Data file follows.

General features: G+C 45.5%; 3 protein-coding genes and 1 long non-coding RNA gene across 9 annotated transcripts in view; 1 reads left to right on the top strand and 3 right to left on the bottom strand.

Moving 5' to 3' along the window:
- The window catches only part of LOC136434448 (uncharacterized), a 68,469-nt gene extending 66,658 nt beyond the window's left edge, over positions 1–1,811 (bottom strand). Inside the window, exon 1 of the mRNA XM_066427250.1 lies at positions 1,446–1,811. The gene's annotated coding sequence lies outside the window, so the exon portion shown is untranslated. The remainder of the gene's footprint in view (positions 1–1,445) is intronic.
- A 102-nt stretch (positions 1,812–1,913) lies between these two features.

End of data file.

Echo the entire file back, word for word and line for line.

General features: G+C 45.5%; 3 protein-coding genes and 1 long non-coding RNA gene across 9 annotated transcripts in view; 1 reads left to right on the top strand and 3 right to left on the bottom strand.

Moving 5' to 3' along the window:
- The window catches only part of LOC136434448 (uncharacterized), a 68,469-nt gene extending 66,658 nt beyond the window's left edge, over positions 1–1,811 (bottom strand). Inside the window, exon 1 of the mRNA XM_066427250.1 lies at positions 1,446–1,811. The gene's annotated coding sequence lies outside the window, so the exon portion shown is untranslated. The remainder of the gene's footprint in view (positions 1–1,445) is intronic.
- A 102-nt stretch (positions 1,812–1,913) lies between these two features.